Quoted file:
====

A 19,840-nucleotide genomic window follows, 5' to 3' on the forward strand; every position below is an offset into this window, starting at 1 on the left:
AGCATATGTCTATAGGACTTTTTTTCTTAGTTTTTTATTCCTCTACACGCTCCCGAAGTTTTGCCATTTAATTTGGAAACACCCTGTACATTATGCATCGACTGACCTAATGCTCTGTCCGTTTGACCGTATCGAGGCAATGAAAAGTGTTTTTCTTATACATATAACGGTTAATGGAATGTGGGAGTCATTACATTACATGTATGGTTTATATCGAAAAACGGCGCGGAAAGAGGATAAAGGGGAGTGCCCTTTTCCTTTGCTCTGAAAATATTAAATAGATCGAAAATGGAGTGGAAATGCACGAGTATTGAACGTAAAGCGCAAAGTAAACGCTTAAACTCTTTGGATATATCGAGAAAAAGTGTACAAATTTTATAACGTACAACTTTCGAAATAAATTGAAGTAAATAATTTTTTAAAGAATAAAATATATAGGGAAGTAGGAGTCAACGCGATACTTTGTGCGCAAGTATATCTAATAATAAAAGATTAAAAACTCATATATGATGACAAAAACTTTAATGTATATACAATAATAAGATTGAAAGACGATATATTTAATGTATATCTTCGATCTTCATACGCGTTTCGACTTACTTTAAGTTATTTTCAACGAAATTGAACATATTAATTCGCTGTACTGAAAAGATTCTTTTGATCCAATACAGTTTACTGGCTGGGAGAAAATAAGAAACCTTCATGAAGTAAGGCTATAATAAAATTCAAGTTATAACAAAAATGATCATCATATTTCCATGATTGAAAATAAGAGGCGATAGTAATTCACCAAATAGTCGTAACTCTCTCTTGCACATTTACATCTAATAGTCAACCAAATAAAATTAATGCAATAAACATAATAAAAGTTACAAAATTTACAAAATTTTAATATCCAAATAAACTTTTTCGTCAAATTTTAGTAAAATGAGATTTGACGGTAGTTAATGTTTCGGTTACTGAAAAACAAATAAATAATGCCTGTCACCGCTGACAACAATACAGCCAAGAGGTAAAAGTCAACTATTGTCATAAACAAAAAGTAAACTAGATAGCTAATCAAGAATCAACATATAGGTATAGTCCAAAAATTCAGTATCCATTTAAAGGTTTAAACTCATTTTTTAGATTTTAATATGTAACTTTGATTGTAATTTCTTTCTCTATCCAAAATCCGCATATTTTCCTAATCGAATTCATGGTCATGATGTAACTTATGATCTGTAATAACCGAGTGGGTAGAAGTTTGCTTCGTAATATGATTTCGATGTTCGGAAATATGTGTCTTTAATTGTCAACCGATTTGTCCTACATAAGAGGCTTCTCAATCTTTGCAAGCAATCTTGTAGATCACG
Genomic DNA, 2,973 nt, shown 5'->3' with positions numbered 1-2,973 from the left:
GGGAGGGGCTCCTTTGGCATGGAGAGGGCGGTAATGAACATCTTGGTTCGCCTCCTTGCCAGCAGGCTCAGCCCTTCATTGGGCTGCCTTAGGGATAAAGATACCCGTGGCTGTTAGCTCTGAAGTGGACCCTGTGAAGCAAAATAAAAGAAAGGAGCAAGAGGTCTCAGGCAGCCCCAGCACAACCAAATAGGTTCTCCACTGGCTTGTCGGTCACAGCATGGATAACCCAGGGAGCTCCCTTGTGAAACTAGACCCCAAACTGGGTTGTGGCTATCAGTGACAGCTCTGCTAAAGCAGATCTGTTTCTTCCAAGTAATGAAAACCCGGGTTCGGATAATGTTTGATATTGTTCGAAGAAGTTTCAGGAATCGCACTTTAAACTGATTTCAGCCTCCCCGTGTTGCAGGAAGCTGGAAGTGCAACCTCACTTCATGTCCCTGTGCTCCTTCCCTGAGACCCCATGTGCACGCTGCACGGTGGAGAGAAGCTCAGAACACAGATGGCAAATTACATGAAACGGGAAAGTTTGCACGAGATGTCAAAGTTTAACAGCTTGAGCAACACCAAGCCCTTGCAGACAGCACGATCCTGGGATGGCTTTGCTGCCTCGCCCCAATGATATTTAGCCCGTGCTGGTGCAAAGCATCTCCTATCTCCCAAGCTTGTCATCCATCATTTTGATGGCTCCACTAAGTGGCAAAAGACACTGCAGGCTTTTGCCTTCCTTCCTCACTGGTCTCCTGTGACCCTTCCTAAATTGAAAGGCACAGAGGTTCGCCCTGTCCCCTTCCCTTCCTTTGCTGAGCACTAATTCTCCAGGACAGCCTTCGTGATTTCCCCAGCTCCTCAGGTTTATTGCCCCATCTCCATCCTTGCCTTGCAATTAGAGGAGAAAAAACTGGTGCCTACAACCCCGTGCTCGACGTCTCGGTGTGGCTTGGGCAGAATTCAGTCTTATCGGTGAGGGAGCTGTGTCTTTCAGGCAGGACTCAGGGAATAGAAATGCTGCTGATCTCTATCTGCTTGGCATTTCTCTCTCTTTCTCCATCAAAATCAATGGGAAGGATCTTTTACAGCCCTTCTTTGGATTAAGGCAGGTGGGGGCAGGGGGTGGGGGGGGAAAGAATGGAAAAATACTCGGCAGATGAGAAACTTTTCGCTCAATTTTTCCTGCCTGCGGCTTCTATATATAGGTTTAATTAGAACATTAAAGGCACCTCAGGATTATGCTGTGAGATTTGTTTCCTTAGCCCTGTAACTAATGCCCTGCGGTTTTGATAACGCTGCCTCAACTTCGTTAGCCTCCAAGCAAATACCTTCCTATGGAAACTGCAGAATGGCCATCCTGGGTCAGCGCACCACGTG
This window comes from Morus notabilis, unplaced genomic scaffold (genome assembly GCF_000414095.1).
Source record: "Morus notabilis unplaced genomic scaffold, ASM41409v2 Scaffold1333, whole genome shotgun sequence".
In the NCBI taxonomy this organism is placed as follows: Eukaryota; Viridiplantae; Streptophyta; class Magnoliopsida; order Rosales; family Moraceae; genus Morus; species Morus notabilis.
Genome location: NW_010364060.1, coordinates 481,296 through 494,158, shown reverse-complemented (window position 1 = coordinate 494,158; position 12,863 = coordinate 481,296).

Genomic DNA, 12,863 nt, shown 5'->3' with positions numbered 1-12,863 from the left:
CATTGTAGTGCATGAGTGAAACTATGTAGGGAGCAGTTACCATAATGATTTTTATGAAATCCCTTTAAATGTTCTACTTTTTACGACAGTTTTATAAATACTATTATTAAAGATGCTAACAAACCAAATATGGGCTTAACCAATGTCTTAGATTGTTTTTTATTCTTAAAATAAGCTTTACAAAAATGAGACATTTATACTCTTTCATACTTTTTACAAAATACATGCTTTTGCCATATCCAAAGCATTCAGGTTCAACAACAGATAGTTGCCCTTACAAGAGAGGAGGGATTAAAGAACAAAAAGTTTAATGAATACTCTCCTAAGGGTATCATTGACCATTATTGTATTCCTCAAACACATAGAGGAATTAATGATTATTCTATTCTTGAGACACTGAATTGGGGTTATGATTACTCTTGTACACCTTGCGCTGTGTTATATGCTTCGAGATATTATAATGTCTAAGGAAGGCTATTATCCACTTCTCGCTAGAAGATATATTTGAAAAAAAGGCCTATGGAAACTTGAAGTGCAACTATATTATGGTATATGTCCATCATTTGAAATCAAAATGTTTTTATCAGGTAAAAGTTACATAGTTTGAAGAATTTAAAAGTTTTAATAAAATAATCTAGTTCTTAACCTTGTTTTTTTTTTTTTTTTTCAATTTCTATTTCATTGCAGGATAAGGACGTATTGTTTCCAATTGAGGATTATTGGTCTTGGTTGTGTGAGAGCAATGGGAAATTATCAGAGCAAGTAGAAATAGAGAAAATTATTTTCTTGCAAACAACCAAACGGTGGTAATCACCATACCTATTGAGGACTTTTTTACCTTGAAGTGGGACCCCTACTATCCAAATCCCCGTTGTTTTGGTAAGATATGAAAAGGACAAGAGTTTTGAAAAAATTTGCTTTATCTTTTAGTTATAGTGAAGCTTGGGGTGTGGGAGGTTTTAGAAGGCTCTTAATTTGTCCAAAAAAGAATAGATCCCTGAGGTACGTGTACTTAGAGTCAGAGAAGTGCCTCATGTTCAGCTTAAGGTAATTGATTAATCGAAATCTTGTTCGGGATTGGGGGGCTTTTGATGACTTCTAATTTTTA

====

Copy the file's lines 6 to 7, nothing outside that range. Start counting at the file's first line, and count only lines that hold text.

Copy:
Source record: "Morus notabilis unplaced genomic scaffold, ASM41409v2 Scaffold1333, whole genome shotgun sequence".
In the NCBI taxonomy this organism is placed as follows: Eukaryota; Viridiplantae; Streptophyta; class Magnoliopsida; order Rosales; family Moraceae; genus Morus; species Morus notabilis.